The exhibition of recent stoneware vessels by Peter Voulkos at Frank Lloyd Gallery featured the sort of work on which the artist established reputation in the 1950s. The work was greeted with stunned amazement. However now it is too, but it’s amazement of a different order — the kind that comes from being in the presence of effortless artistic mastery. These astonishing vessels are truly amaising. Every ceramic artist knows that what goes into a kiln looks very different from what comes out, and although what comes out can be controlled to varying degrees, it’s never certain.
Uncertainty feels actively courted in Voulkos’ vessels, and this embrace of chance gives them a surprisingly contradictory sense of ease. Critical to the emergence of a significant art scene in Los Angeles in the second half of the 1950s, the 75-year-old artist has lived in Northern California since 1959 and this was his only second solo show in an L.A gallery in 30 years.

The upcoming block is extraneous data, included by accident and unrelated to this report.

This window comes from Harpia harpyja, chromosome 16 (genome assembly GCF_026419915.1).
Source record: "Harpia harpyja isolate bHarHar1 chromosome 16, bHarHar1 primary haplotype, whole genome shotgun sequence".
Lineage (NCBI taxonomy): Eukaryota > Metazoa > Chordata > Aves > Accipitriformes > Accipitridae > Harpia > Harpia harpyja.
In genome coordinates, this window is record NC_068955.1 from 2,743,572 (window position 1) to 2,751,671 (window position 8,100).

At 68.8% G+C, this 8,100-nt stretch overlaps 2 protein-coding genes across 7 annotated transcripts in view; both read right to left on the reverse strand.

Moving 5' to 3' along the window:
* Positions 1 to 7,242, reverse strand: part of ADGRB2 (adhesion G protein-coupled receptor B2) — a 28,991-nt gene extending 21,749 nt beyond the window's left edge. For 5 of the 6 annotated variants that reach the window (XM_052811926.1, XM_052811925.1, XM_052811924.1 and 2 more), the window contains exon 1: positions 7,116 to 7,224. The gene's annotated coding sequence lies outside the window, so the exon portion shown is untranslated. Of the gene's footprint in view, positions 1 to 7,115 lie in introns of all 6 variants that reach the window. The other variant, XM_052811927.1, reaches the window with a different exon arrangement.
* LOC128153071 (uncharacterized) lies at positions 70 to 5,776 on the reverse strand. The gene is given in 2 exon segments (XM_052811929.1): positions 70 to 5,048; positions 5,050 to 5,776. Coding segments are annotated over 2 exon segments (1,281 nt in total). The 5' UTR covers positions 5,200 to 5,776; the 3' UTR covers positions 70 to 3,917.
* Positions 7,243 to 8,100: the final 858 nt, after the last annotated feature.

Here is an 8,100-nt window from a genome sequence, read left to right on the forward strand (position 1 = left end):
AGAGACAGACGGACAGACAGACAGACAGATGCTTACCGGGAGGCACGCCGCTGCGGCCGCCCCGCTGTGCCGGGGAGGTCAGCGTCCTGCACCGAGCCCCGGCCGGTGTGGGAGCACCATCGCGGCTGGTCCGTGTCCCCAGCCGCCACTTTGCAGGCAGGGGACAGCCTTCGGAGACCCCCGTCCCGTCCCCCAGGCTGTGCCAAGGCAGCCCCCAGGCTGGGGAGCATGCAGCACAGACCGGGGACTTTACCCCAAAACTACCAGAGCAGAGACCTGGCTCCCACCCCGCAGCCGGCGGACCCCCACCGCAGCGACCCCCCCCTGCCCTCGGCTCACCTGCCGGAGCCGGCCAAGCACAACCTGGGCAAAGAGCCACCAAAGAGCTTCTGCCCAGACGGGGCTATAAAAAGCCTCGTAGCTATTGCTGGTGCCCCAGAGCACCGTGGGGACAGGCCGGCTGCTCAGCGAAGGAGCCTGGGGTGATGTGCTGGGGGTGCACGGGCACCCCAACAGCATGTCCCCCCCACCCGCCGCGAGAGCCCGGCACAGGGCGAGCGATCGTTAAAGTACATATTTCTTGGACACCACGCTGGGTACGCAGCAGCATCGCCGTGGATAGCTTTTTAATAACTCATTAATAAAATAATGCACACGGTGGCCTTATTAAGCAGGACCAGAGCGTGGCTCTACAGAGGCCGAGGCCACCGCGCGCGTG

”These days, L.A. is recognized as a center for the production of contemporary art. But in the 1950s, the scene was slim — few galleries and fewer museums. Despite the obscurity, a handful of solitary and determined artists broke ground here, stretching the inflexible definitions of what constitutes painting, sculpture and other media. Among these avant-gardists was Peter Voulkos.” In 1954, Voulkos was hired as chairman of the fledgling ceramics department at the L.A. County Art Institute, now Otis College of Art and Design, and during the five years that followed, he led what came to be known as the “Clay Revolution.” Students like John Mason, Paul Soldner, Ken Price and Billy Al Bengston, all of whom went on to become respected artists, were among his foot soldiers in the battle to free clay from its handicraft associations. By the late 1950s, Voulkos had established an international reputation for his muscular fired-clay sculptures, which melded Zen attitudes toward chance with the emotional fervor of Abstract Expressionist painting. Some 20 works — including five “Stacks” (4-foot-tall sculptures) as well as giant slashed-and-gouged plates and works on paper — recently went on view at the Frank Lloyd Gallery. This non single show is his first at a Los Angeles gallery in 13 years, although a survey of his work was seen at the Newport Harbor Art Museum (presently carries a different name) in 1995. Voulkos, 75, has lived in Oakland since 1959, “having left after a fallout with the then-director of the Art Institute, Millard Sheets, who is best known for mosaic murals on local bank facades.” Although Voulkos has been absent from L.A. for 40 years, he remains something of an icon for artists here. Price, known for his candy-colored ovoid clay sculptures, puts it simply: “In one way or another, he influenced everyone who makes art out of clay, since he was the main force in liberating the material. He broke down all the rules — form follows function, truth in materials — because he wanted to make art that had something to do with his own time and place. He had virtuoso technique, so he was able to do it fairly directly, and he worked in a really forceful way. In the opinion of many artists he is the most important person in clay of the 20th century, not for what he did himself, but for the ground that he broke.” In his interview with US art critics Voulkos said: “I never intended on being revolutionary, there was a certain energy around L.A. at that time, and I liked the whole milieu.” “Wielding clay is magic,” he says. “The minute you touch it, it moves, so you’ve got to move with it. It’s like a ritual. I always work standing up, so I can move my body around. I don’t sit and make dainty little things.” As a child, Voulkos did not imagine a future as an internationally influential artist. The third of five children born to Greek immigrant parents in Bozeman, Mont., he could not afford a college education and anticipated a career constructing floor molds for engine castings at a foundry in Portland, Ore., where he went to work in 1942, after high school. But in 1943, he was drafted into the U.S. Army Air Corps and was stationed in the central Pacific as an airplane armorer and gunner. After the war, the G.I. Bill offered him a college education, so he studied painting at Montana State College, now Montana State University, and took ceramics courses during his junior year, graduating in 1951. Voulkos had a natural aptitude for clay and soon was winning awards, including top honors at the 1950 National Ceramic Exhibition at the Syracuse Museum of Fine Arts, in New York. Encouraged, he chose ceramics as a course of study in graduate school at the California College of Arts and Crafts in Oakland, from which he graduated with a master’s degree in 1952. Around the same time, he married Margaret Cone and had a daughter, Pier. His work also was gaining attention, and he was invited to teach at the experimental Black Mountain College in Asheville, N.C., in 1953. Once again, timing was in his favor, as other artists on hand included John Cage, Merce Cunningham and David Tudor, with whom he later stayed in New York, where he met Abstract Expressionist painters Franz Kline, Jack Tworkov, Philip Guston and Robert Rauschenberg. That fall, he returned to Helena, and was resigned to selling his ceramics to make a living until the fateful call came from Sheets. “I was just a hick from Montana, so coming to L.A was a big thing for me,” Voulkos remembers. “When I got that job, it was my big break. I didn’t have to do dinner plates anymore. I got paid for teaching and didn’t have to worry about selling. Being able to teach helped expand my vocabulary. I learned from my students. Ceramics in those days was quite boring,” he says. “Scandinavian design. I fell for them for a while, but it was short-lived. It didn’t move fast enough for me.” But soon Voulkos gained a supporter, sculptor David Smith, known for his balanced cubes of steel . Voulkos shared a studio on Glendale Boulevard with his former student John Mason (his neighbor was architect Richard Neutra), and in the evenings, he and his students, who were also his friends, would listen to jazz at the Tiffany Club. “L.A. Conceptual artist John Baldessari recalls that Voulkos, who at that time was painting in an Abstract Expressionist style as well as building massive abstract clay sculptures, seemed the very embodiment of the advanced New York art world. Baldessari, who was studying painting, remembers, “I soon discovered that he was more of an inspiration and a goad than any of my painting instructors, who were relatively academic. He psychically gave me permission, because the teachers I had always seemed delimiting.” ” Just before Christmas 1958, Voulkos opened a solo show at the Pasadena Art Museum (now the Norton Simon Museum). Soon after, he was fired from L.A. County Art Institute and hired by UC Berkeley, where his students included Ron Nagle, James Melchert and Ann Adair, who later became his second wife and by whom he has a son, Aris. Voulkos’ career continued to escalate with a 1960 show at the Museum of Modern Art in New York, favorably reviewed by Dore Ashton in the New York Times. Yearning to work on a larger scale than is possible in clay, he began producing monumental bronze sculptures for corporate clients, such as an 18-foot-tall sculpture in the lobby of the San Francisco office of Tishman Realty. Despite this two-decade foray into bronze, Voulkos remained committed to pushing the boundaries of possibility in ceramics. From 1979 to 1984, he concentrated on firing plates and then the vessel-shaped “stacks” in an anagama, a Japanese wood-burning kiln. Inspired by the Haniwa figures and Momoyama period ceramics of Japan, Voulkos let the ash and soot from the firing process in the kiln decorate the irregular surface of the clay. “There was a certain kind of casualness about some of the Japanese ceramics that I liked. There can be a big crack in the pot caused by the kiln, and the piece becomes a national treasure,” he says. The 1980s brought about a serious personal challenge, however. By mid-decade, he was forced to confront his addiction to cocaine and enter a rehabilitation facility. In 1989, he returned to his ceramic sculpture with a sense of renewed purpose and a more incisive and controlled sense of composition. During the ’90s, he has regained the confidence in the process. Although retired from UC Berkeley, Voulkos still thrives as a teacher, spending about four months of each year on the road doing seminars.